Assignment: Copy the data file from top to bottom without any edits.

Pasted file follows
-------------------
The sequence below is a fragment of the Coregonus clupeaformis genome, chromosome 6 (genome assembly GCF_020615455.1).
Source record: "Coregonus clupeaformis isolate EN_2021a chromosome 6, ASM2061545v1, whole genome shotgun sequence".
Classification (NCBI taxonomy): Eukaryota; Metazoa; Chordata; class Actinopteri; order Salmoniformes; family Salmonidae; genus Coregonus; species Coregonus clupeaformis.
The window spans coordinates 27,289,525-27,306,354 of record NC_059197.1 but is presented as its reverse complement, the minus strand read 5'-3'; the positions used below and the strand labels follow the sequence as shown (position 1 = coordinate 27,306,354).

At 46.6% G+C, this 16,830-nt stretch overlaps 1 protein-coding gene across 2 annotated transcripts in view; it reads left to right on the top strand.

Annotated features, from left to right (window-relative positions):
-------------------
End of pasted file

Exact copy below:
The sequence below is a fragment of the Coregonus clupeaformis genome, chromosome 6 (genome assembly GCF_020615455.1).
Source record: "Coregonus clupeaformis isolate EN_2021a chromosome 6, ASM2061545v1, whole genome shotgun sequence".
Classification (NCBI taxonomy): Eukaryota; Metazoa; Chordata; class Actinopteri; order Salmoniformes; family Salmonidae; genus Coregonus; species Coregonus clupeaformis.
The window spans coordinates 27,289,525-27,306,354 of record NC_059197.1 but is presented as its reverse complement, the minus strand read 5'-3'; the positions used below and the strand labels follow the sequence as shown (position 1 = coordinate 27,306,354).

At 46.6% G+C, this 16,830-nt stretch overlaps 1 protein-coding gene across 2 annotated transcripts in view; it reads left to right on the top strand.

Annotated features, from left to right (window-relative positions):